IT'S BEEN quite a time for us here in Glasgow with COP26 these last couple of weeks.

Having been cited as our last chance of hope at tackling the climate emergency, it is important we understand that it’s not just about saving the planet; climate change is closely linked to our own health.

We have heard some of the speeches, maybe caught some sound bites from very important leaders attending the climate change conference, but has it been enough to spark the change we really need?

I recently went around the city centre of Glasgow as part of a project to interview some members of the general public about their thoughts on climate change. It was really interesting for me to hear the huge range of viewpoints from people of mixed ages and backgrounds but one thing that struck me was how little we understood the impact of climate change on our own health and wellbeing.

My children have been learning about climate change at school and nursery and it has warmed my heart that they are being educated on such an important topic, one that truly impacts their future.

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We depend on our planet to be both healthy and thriving because not only does it give us food, and water, it supplies us with the air we need to survive. However, the stark reality is that we are destroying these basic resources at a catastrophic rate, with huge emissions of pollutants into the atmosphere. The knock-on effect on our plants and our wildlife too ultimately mounts a significant impact on our health - we are all connected.

Humans however are selfish beings, never truly appreciating how their actions now could affect us tomorrow. As we have greedily seeked to secure more energy, have more food and build more and more, at each stage we have risked global human health. We really need to action change fast.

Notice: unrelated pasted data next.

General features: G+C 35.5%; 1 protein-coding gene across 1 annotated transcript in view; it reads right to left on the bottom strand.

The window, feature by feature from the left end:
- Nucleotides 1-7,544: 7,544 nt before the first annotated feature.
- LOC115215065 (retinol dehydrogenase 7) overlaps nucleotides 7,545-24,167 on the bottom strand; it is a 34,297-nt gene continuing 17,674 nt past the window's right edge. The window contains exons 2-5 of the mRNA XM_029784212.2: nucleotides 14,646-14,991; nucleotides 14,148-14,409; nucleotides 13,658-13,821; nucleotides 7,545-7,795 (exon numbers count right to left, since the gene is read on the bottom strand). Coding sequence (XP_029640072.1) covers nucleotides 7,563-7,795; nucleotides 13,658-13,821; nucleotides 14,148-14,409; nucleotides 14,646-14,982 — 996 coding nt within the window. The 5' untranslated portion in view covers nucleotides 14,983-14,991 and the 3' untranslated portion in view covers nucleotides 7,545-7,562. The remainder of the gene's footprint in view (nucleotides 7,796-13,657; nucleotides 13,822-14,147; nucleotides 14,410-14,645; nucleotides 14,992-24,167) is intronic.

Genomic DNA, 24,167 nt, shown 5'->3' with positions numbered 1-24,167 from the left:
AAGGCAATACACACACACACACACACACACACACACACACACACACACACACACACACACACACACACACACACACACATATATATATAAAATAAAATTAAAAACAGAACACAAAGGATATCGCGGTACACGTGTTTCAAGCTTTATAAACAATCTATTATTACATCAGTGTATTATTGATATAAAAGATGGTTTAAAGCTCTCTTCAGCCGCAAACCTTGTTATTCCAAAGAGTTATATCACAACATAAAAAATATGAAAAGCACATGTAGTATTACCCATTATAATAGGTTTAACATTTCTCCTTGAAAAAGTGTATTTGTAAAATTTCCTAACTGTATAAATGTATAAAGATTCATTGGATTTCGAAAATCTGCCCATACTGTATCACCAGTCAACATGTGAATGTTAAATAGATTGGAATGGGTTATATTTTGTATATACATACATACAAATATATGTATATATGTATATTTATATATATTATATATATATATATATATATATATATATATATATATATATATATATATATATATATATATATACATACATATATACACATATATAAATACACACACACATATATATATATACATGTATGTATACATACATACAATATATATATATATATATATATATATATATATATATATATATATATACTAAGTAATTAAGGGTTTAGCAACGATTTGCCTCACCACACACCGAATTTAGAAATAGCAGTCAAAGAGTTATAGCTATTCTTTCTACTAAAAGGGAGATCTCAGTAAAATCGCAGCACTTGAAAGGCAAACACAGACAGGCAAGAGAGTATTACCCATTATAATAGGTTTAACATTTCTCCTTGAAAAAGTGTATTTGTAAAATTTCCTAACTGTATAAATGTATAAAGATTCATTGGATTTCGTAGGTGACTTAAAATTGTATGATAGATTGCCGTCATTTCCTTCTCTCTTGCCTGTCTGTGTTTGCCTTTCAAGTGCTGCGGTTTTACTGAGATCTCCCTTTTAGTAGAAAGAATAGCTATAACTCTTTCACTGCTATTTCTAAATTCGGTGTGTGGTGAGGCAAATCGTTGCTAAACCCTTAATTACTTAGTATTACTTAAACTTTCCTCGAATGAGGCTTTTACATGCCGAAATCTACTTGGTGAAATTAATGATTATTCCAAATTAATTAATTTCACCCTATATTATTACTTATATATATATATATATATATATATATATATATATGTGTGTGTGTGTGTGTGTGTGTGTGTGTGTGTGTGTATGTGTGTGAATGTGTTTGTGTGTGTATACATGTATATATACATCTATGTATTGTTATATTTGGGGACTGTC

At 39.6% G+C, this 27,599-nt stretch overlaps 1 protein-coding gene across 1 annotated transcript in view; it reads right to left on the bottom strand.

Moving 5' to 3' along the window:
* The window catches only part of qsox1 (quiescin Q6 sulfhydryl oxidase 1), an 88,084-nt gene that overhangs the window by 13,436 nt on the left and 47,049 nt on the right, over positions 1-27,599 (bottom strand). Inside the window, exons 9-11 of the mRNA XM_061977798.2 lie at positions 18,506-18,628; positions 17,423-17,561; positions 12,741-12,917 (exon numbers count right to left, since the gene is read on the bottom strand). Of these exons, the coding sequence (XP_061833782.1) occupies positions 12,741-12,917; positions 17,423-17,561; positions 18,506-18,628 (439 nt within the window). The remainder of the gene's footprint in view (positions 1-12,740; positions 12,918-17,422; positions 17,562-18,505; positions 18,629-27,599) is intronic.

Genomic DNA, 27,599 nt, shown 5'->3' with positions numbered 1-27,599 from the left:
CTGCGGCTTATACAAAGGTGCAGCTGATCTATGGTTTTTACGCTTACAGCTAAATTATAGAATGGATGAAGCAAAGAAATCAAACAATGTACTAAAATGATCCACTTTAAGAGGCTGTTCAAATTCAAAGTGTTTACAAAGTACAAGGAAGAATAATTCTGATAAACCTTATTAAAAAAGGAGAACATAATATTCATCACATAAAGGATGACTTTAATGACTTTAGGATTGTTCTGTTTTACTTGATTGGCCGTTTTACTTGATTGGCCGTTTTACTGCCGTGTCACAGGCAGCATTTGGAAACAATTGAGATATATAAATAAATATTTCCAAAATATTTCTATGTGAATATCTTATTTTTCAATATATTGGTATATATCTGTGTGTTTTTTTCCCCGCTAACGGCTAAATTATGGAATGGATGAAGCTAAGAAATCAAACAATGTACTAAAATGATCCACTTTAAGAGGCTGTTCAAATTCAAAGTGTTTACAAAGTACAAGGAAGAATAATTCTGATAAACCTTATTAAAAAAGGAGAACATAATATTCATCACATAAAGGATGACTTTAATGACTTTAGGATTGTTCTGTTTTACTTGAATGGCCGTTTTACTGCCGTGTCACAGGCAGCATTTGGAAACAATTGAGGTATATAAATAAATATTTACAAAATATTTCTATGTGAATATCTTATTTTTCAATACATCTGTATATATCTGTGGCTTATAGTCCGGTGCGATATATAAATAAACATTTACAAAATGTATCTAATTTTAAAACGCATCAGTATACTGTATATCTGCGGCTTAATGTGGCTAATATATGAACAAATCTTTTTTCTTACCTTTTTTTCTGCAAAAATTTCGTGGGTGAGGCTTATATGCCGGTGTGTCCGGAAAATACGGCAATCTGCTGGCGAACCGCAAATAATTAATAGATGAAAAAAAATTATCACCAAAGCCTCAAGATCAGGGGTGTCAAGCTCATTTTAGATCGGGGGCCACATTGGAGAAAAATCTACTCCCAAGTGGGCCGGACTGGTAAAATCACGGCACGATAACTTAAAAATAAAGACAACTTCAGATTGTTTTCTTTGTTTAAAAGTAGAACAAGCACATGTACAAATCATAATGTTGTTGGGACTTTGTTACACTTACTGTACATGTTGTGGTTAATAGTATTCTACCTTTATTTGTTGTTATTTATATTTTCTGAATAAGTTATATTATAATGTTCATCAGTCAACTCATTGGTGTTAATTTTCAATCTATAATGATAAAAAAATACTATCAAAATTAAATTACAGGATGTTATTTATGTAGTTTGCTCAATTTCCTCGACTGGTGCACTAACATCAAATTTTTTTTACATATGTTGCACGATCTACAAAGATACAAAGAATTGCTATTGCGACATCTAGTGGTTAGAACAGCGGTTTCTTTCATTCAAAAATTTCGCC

My son has been learning all about fossil fuels at school recently, something I’m learning more about too. How to reduce the burning of fossil fuels has been one of the main talking points at COP26 and it’s something we all need to understand why. Fossil fuels are formed from burning the fossilised remains of dead animals and plants, all to get carbon-containing energy eg. Crude oil, natural gas and coal.

Coal burning is a huge problem and there are some countries that are burning way more than others but the problem is that it affects everyone. Coal and crude oil burning not only releases carbon dioxide and methane, two of the worst greenhouse gases, but it also releases sulphur dioxide, nitrogen oxide and mercury into the air – all of which are harmful to human health.

Over the years, as air pollution has become a leading public health issue, there has been a coinciding increase in the number of people with heart and lung conditions.

We’ve long known that those who work in coal mines are at a much higher risk of developing lung diseases like emphysema and bronchitis; both conditions obstruct airways and make it difficult to breathe. Those who live near coal stations and breathe in the air that contains the harmful components that coal-burning releases, are also at higher risk of suffering from these conditions.

Nitrogen oxide is another very toxic gas which targets a specific protein in our lungs, reducing the functionality of the airways, making you more short of breath. Interestingly, inhaling some of these chemicals can also have a dangerous effect on the heart muscle, blood vessels as well as memory, fertility and menstrual cycles.

Whilst you might be thinking, “well I’m not burning any of these things so I must be ok,” unfortunately the carbon footprint is something that we are all influencing on some level. We haven’t chosen the world to be in such a crisis but along the way, we have been complicit and now it’s time to all take some personal responsibility.

It’s hard to listen to the leaders and government authorities because they’ve long been aware and been warned of the risks and links between poor air quality and health; sadly nothing has really been done about it. I’m hopeful that the discussions from COP26 will lead to improving our air quality globally.

However, we must also all review our own contributions and change what we can... the smallest change will go a long way. From being more mindful of energy use around the house to opting to walk where you can, from recycling and reusing to eating more plant-based foods - the impact together can be huge. As selfish beings maybe now the threat to our own health will evoke some change. In any case, action is needed now.